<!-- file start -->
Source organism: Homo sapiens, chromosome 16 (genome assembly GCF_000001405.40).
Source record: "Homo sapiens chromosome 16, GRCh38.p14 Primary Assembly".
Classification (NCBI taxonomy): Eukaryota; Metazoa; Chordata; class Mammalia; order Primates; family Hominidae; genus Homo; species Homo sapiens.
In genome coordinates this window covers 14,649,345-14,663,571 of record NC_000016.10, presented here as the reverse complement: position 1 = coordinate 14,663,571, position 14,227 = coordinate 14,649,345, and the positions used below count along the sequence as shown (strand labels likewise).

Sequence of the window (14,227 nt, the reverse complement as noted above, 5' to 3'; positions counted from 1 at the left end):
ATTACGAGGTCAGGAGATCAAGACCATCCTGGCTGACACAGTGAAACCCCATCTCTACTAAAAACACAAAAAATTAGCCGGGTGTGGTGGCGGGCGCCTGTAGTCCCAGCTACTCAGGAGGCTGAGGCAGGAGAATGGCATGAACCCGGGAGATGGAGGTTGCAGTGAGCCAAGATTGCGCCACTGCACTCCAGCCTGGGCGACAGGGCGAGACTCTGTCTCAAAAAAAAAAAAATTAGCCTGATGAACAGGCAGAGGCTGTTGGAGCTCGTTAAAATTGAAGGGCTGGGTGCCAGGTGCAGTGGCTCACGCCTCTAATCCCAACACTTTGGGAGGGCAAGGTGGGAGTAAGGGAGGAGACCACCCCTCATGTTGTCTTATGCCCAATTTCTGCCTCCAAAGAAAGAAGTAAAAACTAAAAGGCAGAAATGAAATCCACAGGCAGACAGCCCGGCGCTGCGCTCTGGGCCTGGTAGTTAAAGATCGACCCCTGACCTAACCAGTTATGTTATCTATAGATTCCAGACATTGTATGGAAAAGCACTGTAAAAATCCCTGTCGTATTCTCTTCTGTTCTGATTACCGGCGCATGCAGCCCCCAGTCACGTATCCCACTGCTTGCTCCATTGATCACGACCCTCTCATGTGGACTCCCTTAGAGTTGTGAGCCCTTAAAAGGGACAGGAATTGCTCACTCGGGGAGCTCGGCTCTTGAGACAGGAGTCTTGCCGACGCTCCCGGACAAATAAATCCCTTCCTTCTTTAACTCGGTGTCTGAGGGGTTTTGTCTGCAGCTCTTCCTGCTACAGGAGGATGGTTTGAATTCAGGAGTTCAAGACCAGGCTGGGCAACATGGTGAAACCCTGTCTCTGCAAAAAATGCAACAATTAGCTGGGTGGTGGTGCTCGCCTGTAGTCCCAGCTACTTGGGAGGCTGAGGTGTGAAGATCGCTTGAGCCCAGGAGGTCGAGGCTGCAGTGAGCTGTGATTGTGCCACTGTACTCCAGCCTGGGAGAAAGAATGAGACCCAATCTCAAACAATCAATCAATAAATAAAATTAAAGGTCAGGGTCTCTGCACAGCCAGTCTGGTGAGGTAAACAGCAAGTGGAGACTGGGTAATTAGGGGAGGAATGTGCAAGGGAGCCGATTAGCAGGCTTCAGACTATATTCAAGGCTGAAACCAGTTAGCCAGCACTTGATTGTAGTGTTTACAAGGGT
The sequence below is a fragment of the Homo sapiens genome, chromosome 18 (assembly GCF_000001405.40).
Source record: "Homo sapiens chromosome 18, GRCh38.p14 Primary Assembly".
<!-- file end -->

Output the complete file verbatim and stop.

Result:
Source organism: Homo sapiens, chromosome 16 (genome assembly GCF_000001405.40).
Source record: "Homo sapiens chromosome 16, GRCh38.p14 Primary Assembly".
Classification (NCBI taxonomy): Eukaryota; Metazoa; Chordata; class Mammalia; order Primates; family Hominidae; genus Homo; species Homo sapiens.
In genome coordinates this window covers 14,649,345-14,663,571 of record NC_000016.10, presented here as the reverse complement: position 1 = coordinate 14,663,571, position 14,227 = coordinate 14,649,345, and the positions used below count along the sequence as shown (strand labels likewise).

Sequence of the window (14,227 nt, the reverse complement as noted above, 5' to 3'; positions counted from 1 at the left end):
ATTACGAGGTCAGGAGATCAAGACCATCCTGGCTGACACAGTGAAACCCCATCTCTACTAAAAACACAAAAAATTAGCCGGGTGTGGTGGCGGGCGCCTGTAGTCCCAGCTACTCAGGAGGCTGAGGCAGGAGAATGGCATGAACCCGGGAGATGGAGGTTGCAGTGAGCCAAGATTGCGCCACTGCACTCCAGCCTGGGCGACAGGGCGAGACTCTGTCTCAAAAAAAAAAAAATTAGCCTGATGAACAGGCAGAGGCTGTTGGAGCTCGTTAAAATTGAAGGGCTGGGTGCCAGGTGCAGTGGCTCACGCCTCTAATCCCAACACTTTGGGAGGGCAAGGTGGGAGTAAGGGAGGAGACCACCCCTCATGTTGTCTTATGCCCAATTTCTGCCTCCAAAGAAAGAAGTAAAAACTAAAAGGCAGAAATGAAATCCACAGGCAGACAGCCCGGCGCTGCGCTCTGGGCCTGGTAGTTAAAGATCGACCCCTGACCTAACCAGTTATGTTATCTATAGATTCCAGACATTGTATGGAAAAGCACTGTAAAAATCCCTGTCGTATTCTCTTCTGTTCTGATTACCGGCGCATGCAGCCCCCAGTCACGTATCCCACTGCTTGCTCCATTGATCACGACCCTCTCATGTGGACTCCCTTAGAGTTGTGAGCCCTTAAAAGGGACAGGAATTGCTCACTCGGGGAGCTCGGCTCTTGAGACAGGAGTCTTGCCGACGCTCCCGGACAAATAAATCCCTTCCTTCTTTAACTCGGTGTCTGAGGGGTTTTGTCTGCAGCTCTTCCTGCTACAGGAGGATGGTTTGAATTCAGGAGTTCAAGACCAGGCTGGGCAACATGGTGAAACCCTGTCTCTGCAAAAAATGCAACAATTAGCTGGGTGGTGGTGCTCGCCTGTAGTCCCAGCTACTTGGGAGGCTGAGGTGTGAAGATCGCTTGAGCCCAGGAGGTCGAGGCTGCAGTGAGCTGTGATTGTGCCACTGTACTCCAGCCTGGGAGAAAGAATGAGACCCAATCTCAAACAATCAATCAATAAATAAAATTAAAGGTCAGGGTCTCTGCACAGCCAGTCTGGTGAGGTAAACAGCAAGTGGAGACTGGGTAATTAGGGGAGGAATGTGCAAGGGAGCCGATTAGCAGGCTTCAGACTATATTCAAGGCTGAAACCAGTTAGCCAGCACTTGATTGTAGTGTTTACAAGGGT
The sequence below is a fragment of the Homo sapiens genome, chromosome 18 (assembly GCF_000001405.40).
Source record: "Homo sapiens chromosome 18, GRCh38.p14 Primary Assembly".